NHL Morning Coffee Headlines – January 7, 2021

NHL Morning Coffee Headlines – January 7, 2021

The latest on Tuukka Rask, Mika Zibanejad, and Jack Eichel, plus the latest signings, injury updates and more in today’s NHL morning coffee headlines.

NBC SPORTS BOSTON: Bruins goaltender Tuukka Rask opened up about his decision to leave the 2020 playoff bubble in August to attend to a family emergency.

Boston Bruins goaltender Tuukka Rask (NHL Images).

He based the decision on a phone call from his family indicating his young daughter was ill and an ambulance was called. “So obviously at that point, my mind is spinning and I’m like, ‘I need to get out of here’”, said Rask, adding he had no regrets about returning home.

Rask also said his preference is to stay with the Bruins beyond this season. He’s due to become an unrestricted free agent in July and was the subject of offseason trade rumors. The 33-year-old goalie appeared open to talking contract during the season. “If they don’t, we’ll just wait it out and see what happens.”

SPECTOR’S NOTE: Rask caught flak from some Bruins fans upset over his decision to leave the club but he had the full support of the club, including his teammates. In my opinion, he did the right thing by putting his family first as any decent parent would.

NEW YORK POST: Rangers center Mika Zibanejad missed his third straight day of practice but the club remains optimistic he’ll be ready in time for their season-opener against the New York Islanders on Jan. 14. Zibanejad, 27, has been sidelined for undisclosed reasons.

WGR550: Jack Eichel and Victor Olofsson joined their Buffalo Sabres teammates on the ice yesterday after each was recently sidelined by upper-body injuries. Meanwhile, Sabres winger Zemgus Girgensons’ season is over before it began, undergoing surgery to repair a hamstring injury. His recovery period is expected to last six months.

TSN: The Columbus Blue Jackets signed forward Oliver Bjorkstrand to a five-year, $27 million contract extension yesterday. The annual average value is $5.4 million.

THE TENNESSEAN: The Nashville Predators inked forward Luke Kunin to a two-year, $4.6 million deal. The AAV is $2.3 million.

SPECTOR’S NOTE: You can read my take on both signings here.

NBC SPORTS CHICAGO: Blackhawks forward Andrew Shaw admitted he considered retirement during his 14-month recovery from post-concussion symptoms. Shaw says he’s now fully recovered and excited about resuming his playing career.

SPECTOR’S NOTE: Shaw’s gritty style of play contributed to his injuries. It’ll be interesting to see if he changes his game.

ARIZONA SPORTS: The Coyotes received approval from the City of Glendale allowing 25 percent capacity (3,450 fans) during their six home games in January.

FLORIDA HOCKEY NOW: The Panthers are also allowed 25 percent capacity (around 5,000 fans) at the BB&T Center to start the upcoming season.

TAMPA BAY TIMES: The Lightning are permitted to allow 23 percent capacity (3,900 to 4,000 fans) at the Amelie Arena to start the season.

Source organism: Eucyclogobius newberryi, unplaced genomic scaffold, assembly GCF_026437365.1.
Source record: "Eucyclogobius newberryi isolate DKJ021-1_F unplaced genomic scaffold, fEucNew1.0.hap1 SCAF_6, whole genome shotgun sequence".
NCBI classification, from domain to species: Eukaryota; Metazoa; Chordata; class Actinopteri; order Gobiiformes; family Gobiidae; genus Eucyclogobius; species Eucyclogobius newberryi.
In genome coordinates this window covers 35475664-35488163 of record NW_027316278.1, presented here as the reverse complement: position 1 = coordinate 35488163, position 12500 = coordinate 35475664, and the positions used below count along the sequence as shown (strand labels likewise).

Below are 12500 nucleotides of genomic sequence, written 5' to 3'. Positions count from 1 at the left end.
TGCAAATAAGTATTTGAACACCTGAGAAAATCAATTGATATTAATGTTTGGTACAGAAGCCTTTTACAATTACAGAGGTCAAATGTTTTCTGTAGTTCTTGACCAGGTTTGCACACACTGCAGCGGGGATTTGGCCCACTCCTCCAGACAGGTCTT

Meanwhile, the Lightning reached an agreement with the Panthers to share their AHL affiliate (Syracuse Crunch) for the 2020-21 season. The Panthers affiliate (Charlotte Checkers) opted out of playing this season because of the pandemic.

 










Jackets Re-Sign Bjorkstrand, Predators Sign Kunin In Latest NHL Moves

Jackets Re-Sign Bjorkstrand, Predators Sign Kunin In Latest NHL Moves

 










Predators Trade Bonino to the Wild for Kunin

Predators Trade Bonino to the Wild for Kunin

The Nashville Predators traded Nick Bonino and the 37th and 70th picks in the 2020 NHL Draft to the Minnesota Wild in exchange for Luke Kunin and the 101st pick in this year’s draft.

The Nashville Predators trade Nick Bonino to the Minnesota Wild (NHL Images).

SPECTOR’S NOTE: Wild general manager Bill Guerin acquires another center in Bonino, who plays a two-way game and netted 18 goals and 35 points in 67 games last season. He joins Marcus Johansson and Nick Bjugstad among Guerin’s recent acquisitions though none of them can be considered a first-line center. The Wild GM seems to be going for quantity over quality, though we can’t rule out the possibility he’ll swing a trade for a first-line pivot at some point.

The Predators, meanwhile, shed the 32-year-old Bonino’s $4.1 million salary-cap hit for Kunin, a restricted free agent completing his entry-level contract. The 22-year-old Kunin is younger, can play center or wing whose offensive stats (15 goals, 31 points in 65 games) were comparable to Bonino. He’ll likely be an affordable re-signing for the Preds on a two-year bridge deal.










NHL Morning Coffee Headlines – June 19, 2020

NHL Morning Coffee Headlines – June 19, 2020

The Canadian government clears the way for allowing hub cities, a CBA extension could be part of the return-to-play plan, plus updates on Seth Jones, Sean Couturier, and more in today’s NHL morning coffee headlines.

THE SCORE: Josh Gold-Smith cites a Canadian Press report indicating the Canadian government has issued an order-in-council that would allow Edmonton, Toronto, or Vancouver to serve as one of the NHL’s two hub cities for its 24-team playoff tournament later this summer.

Toronto’s Scotiabank Arena could be among one of two host arenas for the NHL’s playoff tournament.